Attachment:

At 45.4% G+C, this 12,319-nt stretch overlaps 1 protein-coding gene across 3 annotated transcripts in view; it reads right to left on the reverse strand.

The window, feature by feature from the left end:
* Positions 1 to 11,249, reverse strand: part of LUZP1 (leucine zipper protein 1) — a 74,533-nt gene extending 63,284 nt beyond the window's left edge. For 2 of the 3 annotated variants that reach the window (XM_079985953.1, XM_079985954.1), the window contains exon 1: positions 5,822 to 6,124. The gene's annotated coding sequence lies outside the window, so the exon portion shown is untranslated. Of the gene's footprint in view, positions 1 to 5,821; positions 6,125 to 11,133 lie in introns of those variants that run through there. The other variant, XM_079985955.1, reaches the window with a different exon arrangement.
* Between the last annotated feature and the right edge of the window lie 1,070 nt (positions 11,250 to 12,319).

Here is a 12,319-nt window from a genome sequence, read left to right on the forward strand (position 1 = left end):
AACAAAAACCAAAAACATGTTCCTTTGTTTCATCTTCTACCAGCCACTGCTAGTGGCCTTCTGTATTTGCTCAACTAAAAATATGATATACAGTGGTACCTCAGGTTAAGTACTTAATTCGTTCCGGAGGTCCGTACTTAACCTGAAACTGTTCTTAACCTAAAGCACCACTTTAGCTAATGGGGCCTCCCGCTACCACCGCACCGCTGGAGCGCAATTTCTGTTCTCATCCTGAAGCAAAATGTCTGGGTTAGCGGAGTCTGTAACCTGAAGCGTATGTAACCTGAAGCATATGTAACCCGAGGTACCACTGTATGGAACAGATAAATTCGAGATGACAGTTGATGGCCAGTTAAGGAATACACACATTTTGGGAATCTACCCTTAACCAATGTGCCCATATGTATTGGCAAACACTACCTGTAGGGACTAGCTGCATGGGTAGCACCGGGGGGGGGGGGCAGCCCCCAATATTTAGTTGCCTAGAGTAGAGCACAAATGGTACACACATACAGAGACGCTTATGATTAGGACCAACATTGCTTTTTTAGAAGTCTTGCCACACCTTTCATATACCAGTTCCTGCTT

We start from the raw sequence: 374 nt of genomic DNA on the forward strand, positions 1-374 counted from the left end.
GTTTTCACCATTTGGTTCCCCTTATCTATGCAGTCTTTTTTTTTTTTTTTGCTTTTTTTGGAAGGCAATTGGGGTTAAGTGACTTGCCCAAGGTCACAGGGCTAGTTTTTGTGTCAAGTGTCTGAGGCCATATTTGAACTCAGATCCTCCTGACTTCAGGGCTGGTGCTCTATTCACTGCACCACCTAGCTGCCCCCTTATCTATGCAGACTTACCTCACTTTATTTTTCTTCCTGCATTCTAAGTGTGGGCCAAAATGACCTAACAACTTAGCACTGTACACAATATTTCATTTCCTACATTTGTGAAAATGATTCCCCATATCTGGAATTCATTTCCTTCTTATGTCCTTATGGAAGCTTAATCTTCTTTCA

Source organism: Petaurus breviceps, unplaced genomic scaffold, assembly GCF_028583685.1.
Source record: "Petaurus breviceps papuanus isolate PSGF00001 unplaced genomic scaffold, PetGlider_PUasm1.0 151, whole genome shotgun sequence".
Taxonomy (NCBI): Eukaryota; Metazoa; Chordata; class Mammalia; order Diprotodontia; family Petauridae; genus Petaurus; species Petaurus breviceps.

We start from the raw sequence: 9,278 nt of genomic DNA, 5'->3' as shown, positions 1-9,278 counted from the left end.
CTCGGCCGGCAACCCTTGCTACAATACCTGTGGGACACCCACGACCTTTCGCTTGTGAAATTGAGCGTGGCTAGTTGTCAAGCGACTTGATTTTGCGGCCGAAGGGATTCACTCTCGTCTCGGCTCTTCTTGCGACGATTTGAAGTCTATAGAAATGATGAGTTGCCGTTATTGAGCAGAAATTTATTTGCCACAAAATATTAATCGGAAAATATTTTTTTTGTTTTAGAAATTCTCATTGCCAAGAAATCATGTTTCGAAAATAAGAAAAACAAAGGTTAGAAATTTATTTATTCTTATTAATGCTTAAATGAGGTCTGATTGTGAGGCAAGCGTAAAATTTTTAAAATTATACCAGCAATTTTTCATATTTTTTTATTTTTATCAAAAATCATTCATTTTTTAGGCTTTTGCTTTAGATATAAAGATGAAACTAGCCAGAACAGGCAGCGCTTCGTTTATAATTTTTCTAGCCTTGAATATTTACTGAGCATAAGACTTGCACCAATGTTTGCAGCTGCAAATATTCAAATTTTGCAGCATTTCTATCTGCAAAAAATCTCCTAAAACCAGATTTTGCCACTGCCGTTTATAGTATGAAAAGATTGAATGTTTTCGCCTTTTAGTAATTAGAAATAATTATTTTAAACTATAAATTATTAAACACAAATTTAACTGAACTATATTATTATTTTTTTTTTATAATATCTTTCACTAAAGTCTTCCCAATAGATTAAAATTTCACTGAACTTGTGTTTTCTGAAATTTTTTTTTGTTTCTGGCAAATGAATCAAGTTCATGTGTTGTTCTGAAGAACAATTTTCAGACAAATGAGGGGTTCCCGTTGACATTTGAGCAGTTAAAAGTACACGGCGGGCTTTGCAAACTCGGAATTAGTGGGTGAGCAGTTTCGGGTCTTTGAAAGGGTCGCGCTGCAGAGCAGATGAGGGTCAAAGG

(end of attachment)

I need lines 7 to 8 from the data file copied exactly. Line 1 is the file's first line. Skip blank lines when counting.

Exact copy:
We start from the raw sequence: 374 nt of genomic DNA on the forward strand, positions 1-374 counted from the left end.
GTTTTCACCATTTGGTTCCCCTTATCTATGCAGTCTTTTTTTTTTTTTTTGCTTTTTTTGGAAGGCAATTGGGGTTAAGTGACTTGCCCAAGGTCACAGGGCTAGTTTTTGTGTCAAGTGTCTGAGGCCATATTTGAACTCAGATCCTCCTGACTTCAGGGCTGGTGCTCTATTCACTGCACCACCTAGCTGCCCCCTTATCTATGCAGACTTACCTCACTTTATTTTTCTTCCTGCATTCTAAGTGTGGGCCAAAATGACCTAACAACTTAGCACTGTACACAATATTTCATTTCCTACATTTGTGAAAATGATTCCCCATATCTGGAATTCATTTCCTTCTTATGTCCTTATGGAAGCTTAATCTTCTTTCA